‘Negroes’ to ‘Heroes’: Marvel Goes Political

Image Credits: Flickr/OneAngryGamer.net
“We must find a way to look after each other, as if we were one single tribe.”

I have a friend whose grandmother burned all of her white toys so that she could learn to love her black ones. This story has stuck with me for almost six years now. I did grow up with white dolls, but my favourite TV character was always Disney’s Pocahontas. I didn’t care for her determination, strength, stubbornness, or even the fact that she married a white boy. She looked like me and that was enough.

It took me about ten years to find out that Pocahontas wasn’t my type of black. She wasn’t African, or African-American, or even Jamaican; she was Native American.

This highlights the pressing issue of black underrepresentation on the big screen. However, Black Panther is out to challenge this. Huffington Post reported that Marvel’s new movie– with its black director and predominantly black cast– made $426 million in four days. And, finally, it’s not the stereotypical African-American story (growing up poor in the ghetto, or starting to deal drugs to put food on the table and ending up in jail).

Black Panther is a representation of everything that I stand for. Strong, black women leading the world; an African country that does not need “donations” from former colonizers; a country in which cultures from every corner of the continent are represented; Africans wanting to come back ‘home’ even though the mainstream opinion of outsiders is that Wakanda is a third world country that is only rich in “textiles, shepherds and cool outfits.”

Image Credit: Flickr/Onika Udaku

The movie begins with young N’Jadaka (who grew up in America as ‘Erik Stevens’) asking his father, Prince N’Jobu, about his heritage. As his father tells him about his homeland of Wakanda, an African country, the animated prologue shows slave trade and war that occurred during its colonization. There were slaves in neck chains being led into a boat, which was a painful yet powerful reminder of Africa’s colonial history.

Later on, in a flashback scene, Erik ‘Killmonger’ Stevens (Micheal B. Jordan)– an African-American who grew up in Oakland– says, “everybody dies, it’s just life around here.” This was California in 1992, where violence was everywhere on the streets, while America was at war.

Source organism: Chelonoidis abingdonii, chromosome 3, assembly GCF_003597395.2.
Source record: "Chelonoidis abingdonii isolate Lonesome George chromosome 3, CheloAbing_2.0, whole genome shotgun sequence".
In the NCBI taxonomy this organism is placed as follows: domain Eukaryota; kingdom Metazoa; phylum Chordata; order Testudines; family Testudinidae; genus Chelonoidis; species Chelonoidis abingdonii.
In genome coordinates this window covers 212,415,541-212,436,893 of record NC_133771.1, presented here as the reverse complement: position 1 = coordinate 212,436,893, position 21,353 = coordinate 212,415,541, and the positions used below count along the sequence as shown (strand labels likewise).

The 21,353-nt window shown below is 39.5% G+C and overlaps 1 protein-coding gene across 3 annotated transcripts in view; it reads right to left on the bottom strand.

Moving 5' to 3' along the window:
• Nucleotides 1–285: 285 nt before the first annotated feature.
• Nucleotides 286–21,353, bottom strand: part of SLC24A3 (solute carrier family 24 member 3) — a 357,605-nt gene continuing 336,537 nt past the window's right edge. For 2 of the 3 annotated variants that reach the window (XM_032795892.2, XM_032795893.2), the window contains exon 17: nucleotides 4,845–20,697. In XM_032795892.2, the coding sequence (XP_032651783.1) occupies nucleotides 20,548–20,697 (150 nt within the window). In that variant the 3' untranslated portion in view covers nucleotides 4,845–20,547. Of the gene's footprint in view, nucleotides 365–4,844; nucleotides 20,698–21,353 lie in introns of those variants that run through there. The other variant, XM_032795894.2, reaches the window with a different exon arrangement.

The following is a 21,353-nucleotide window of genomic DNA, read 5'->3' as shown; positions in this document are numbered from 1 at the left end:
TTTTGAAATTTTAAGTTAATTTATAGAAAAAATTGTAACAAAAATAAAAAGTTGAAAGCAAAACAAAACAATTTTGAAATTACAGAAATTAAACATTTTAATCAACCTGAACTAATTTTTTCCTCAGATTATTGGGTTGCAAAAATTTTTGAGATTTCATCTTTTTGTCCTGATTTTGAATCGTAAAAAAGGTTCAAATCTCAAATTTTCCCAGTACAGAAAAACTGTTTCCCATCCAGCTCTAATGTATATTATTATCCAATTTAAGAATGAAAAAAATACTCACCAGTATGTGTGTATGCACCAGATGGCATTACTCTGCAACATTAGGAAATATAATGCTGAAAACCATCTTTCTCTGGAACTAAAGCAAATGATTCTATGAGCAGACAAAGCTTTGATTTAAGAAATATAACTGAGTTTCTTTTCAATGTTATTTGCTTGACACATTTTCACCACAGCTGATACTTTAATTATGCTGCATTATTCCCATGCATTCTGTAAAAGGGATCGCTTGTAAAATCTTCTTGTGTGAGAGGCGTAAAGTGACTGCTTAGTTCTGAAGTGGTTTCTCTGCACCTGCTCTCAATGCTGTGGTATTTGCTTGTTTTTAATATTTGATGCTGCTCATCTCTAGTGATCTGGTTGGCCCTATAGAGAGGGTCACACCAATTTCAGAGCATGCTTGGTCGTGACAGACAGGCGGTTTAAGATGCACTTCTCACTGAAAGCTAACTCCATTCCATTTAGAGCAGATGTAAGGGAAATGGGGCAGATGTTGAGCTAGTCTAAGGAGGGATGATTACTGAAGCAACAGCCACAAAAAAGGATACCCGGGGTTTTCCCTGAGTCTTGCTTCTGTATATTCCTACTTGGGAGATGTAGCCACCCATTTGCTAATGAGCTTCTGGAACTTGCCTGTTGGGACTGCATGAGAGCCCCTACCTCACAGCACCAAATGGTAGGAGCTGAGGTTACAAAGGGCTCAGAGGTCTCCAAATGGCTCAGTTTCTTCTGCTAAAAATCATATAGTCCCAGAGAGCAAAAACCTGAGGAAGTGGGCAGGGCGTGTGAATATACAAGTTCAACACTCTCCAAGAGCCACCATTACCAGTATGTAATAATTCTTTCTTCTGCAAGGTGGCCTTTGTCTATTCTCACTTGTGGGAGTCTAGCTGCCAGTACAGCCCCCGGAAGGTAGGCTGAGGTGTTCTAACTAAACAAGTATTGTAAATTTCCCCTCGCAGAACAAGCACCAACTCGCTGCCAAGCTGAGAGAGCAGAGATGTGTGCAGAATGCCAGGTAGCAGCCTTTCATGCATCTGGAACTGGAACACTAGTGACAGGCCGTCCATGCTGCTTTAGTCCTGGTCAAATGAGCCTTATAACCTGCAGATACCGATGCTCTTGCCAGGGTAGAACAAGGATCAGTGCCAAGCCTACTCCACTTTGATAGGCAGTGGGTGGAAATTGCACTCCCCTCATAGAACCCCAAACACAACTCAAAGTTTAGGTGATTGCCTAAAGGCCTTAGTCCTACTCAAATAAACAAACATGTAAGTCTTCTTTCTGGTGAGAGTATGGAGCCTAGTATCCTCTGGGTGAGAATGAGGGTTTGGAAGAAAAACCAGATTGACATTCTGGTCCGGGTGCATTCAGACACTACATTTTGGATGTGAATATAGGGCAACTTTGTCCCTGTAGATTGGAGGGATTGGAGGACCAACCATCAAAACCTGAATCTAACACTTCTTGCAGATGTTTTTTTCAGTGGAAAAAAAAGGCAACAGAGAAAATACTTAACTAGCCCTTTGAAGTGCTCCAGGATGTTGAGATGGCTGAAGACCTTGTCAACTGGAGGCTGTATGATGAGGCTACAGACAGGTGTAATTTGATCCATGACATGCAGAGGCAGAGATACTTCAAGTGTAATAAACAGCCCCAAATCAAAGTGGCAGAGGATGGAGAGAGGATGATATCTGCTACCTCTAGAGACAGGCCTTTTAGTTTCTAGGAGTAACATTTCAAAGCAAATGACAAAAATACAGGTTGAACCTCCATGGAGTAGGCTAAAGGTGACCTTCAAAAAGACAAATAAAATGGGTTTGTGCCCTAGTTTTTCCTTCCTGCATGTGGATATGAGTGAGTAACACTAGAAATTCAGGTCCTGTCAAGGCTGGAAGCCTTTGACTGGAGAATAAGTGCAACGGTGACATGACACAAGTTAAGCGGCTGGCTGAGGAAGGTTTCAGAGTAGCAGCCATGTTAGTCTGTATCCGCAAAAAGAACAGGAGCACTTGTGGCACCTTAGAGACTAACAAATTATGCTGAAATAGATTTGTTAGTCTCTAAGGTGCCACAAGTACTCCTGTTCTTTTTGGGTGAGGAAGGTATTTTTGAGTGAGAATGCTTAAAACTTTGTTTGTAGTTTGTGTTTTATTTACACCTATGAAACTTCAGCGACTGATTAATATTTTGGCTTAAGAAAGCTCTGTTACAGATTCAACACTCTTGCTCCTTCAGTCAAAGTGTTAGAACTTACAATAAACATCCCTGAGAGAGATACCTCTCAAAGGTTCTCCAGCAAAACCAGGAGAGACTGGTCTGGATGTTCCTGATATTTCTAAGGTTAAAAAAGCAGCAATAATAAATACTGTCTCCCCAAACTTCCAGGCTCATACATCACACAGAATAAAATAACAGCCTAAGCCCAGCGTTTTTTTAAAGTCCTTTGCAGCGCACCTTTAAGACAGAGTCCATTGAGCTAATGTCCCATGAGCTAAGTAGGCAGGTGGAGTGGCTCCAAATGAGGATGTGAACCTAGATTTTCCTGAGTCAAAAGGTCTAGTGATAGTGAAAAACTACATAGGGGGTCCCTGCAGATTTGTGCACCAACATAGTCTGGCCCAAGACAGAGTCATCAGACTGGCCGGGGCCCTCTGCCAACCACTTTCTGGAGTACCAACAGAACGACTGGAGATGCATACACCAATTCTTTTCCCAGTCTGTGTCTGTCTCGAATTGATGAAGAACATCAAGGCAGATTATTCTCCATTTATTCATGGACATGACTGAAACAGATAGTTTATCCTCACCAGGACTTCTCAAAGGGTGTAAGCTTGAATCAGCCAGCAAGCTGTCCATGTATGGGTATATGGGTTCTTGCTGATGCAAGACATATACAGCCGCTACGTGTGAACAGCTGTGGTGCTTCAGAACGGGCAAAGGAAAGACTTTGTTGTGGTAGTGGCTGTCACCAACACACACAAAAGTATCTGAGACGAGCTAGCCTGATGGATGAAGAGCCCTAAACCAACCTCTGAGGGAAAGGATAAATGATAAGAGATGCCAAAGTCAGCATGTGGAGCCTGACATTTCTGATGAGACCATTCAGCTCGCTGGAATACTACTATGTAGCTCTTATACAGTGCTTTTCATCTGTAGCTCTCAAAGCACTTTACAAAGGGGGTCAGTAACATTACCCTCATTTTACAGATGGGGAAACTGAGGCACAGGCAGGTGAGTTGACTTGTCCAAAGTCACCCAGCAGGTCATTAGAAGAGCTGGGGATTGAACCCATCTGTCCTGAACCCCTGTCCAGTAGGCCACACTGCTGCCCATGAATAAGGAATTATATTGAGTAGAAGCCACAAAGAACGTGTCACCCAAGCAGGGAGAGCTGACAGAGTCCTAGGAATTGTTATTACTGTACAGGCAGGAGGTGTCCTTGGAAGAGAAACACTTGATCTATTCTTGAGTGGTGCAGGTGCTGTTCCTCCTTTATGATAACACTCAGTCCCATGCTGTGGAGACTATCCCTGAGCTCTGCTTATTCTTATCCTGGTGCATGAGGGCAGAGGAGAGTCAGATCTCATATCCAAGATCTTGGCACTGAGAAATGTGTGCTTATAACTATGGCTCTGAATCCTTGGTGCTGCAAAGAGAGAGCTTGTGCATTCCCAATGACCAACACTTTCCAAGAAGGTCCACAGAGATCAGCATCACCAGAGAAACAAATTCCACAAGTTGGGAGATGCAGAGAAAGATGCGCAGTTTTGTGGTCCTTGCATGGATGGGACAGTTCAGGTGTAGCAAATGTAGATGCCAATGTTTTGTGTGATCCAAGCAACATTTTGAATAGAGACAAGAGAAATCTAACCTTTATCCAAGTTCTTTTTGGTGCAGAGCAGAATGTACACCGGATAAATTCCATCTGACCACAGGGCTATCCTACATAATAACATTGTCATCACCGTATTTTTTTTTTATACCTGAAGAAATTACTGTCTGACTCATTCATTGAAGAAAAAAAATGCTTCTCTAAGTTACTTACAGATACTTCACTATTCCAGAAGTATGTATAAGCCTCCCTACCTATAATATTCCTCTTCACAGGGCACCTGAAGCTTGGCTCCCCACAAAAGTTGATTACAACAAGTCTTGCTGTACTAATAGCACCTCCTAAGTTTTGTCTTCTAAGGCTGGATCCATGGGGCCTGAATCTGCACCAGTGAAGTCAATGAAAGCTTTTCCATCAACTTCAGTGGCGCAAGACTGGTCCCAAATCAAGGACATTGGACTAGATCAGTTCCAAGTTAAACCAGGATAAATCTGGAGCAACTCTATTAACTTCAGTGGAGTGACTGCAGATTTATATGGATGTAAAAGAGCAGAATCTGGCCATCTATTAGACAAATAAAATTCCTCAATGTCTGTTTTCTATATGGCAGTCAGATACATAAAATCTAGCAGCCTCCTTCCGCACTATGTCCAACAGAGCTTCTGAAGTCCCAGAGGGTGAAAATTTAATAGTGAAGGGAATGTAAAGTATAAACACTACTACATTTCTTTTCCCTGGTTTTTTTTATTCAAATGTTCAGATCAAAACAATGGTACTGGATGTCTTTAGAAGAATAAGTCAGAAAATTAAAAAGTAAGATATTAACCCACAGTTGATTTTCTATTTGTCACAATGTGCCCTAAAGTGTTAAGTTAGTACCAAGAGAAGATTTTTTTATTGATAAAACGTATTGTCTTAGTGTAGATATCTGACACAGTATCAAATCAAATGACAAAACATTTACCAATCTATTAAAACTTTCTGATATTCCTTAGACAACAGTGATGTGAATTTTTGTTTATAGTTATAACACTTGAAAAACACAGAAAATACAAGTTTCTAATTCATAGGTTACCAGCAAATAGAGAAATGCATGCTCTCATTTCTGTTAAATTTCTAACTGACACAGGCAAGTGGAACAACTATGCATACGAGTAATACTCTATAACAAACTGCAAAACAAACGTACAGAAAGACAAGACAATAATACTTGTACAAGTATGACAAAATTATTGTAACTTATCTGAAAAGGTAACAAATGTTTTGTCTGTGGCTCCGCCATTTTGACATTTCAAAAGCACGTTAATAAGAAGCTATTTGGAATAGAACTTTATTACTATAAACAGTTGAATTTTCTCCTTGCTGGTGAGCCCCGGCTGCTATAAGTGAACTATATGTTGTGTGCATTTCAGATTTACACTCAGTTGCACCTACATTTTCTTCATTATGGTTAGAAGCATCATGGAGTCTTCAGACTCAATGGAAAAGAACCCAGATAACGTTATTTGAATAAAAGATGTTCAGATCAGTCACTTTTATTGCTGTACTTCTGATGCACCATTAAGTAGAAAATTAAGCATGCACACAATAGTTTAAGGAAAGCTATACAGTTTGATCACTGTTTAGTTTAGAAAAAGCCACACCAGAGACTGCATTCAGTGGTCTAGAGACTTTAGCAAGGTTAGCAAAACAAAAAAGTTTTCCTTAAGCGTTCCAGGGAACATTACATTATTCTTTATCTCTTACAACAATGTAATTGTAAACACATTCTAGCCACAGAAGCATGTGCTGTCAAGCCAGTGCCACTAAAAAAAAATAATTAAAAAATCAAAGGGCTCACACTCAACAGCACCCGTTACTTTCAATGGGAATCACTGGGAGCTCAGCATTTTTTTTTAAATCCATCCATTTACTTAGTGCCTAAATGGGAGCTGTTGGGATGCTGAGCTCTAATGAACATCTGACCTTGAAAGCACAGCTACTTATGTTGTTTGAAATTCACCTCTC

Erik ‘Killmonger’ Stevens. Image Credit: Flickr/Onika Udaku

Killmonger has more to say. At the British Museum, right before stealing an artifact, he asks the white British manager if he could take it off her hands, to which she replies it isn’t for sale.

“How do you think your ancestors got these? You think they paid full price for it, or did they take them like they took everything else?”

He also calls the museum security out for keeping an eye on him since he walked in, automatically assuming that he’d steal something (which he does, but that’s not the point).

In his last moments, Killmonger tells his cousin King T’Challa that he should “bury me in the ocean with my ancestors that jumped from the ships. Because they knew death was better than bondage.”

At that time, I wanted to scream, “YAAAAAAAASSSSSSSSSSSSSSSSSSSSS. Tell’em, baby. They stole you!” But I was in a room filled with well-composed French people who grinned instead of laughed; when they did laugh, it was in a calm, appreciative tone that meant to sympathize but not understand. I didn’t want to be a walking stereotype of Nigerian girls.

Black Panther Image Credit: Flickr/Onika Udaku

In a very subtle way– having Killmonger by a name that tastes better on the colonizer’s tongue– Marvel forces us to understand the villain. As king, he tells the counsel that where he’s from, “when black folks started revolutions, they never had the fire power or the resources to fight the oppressors.” His strategy, just like the one of his father, is to arm ‘our people’ so that they can fight back. And just in case King T’Challa has been missing the headlines about police brutality of young black boys in the United States, Killmonger wasn’t going to let that slide.

“Nice cushion seats. You must be comfortable while two billion of us are suffering, being dealt drugs, being mass incarcerated.”

Black Panther tells Killmonger that “I am the King of Wakanda” so that he wouldn’t get involved in a war that didn’t concern his country. Killmonger replies, “didn’t life start from this continent? Doesn’t that mean all people are your people?” This (with Nakia’s encouragement) influences the king’s decision to extend the arms of Wakanda and share its resources with other countries.

In the last battle, Killmonger tells Black Panther that the world took everything from him; Black Panther tells him that “you have become just like the people you hate so much.”

Okoye, Wakanda’s greatest warrior. Image Credit: Flickr/Onika Udaku

Still in the Black History Month theme, there were other scenes that made references to politics and white supremacy. While Princess Shuri (Letitia Wright) calls CIA agent Everette Ross (Martin Freeman) a ‘colonizer,’ her older brother is more implicit in his delivery. During his speech in a post-credit scene, King T’Challa announces, “in times of crisis, the wise build bridges and the foolish build barriers.”

I am so overjoyed that my sisters are growing up in a world where people who look like them are ruling the world. Nakia (Lupita Nyong’o) saves some of the 276 school girls who were kidnaped in our home country, Nigeria, in 2014; Okoye (Danai Gurira), a female soldier, is the greatest warrior in the country; and Shuri (Letitia Wright) is the smartest tech genius in the history of television. Thank you, Disney, for all the lessons you have taught young children, but being a princess does not have to be a full-time job.


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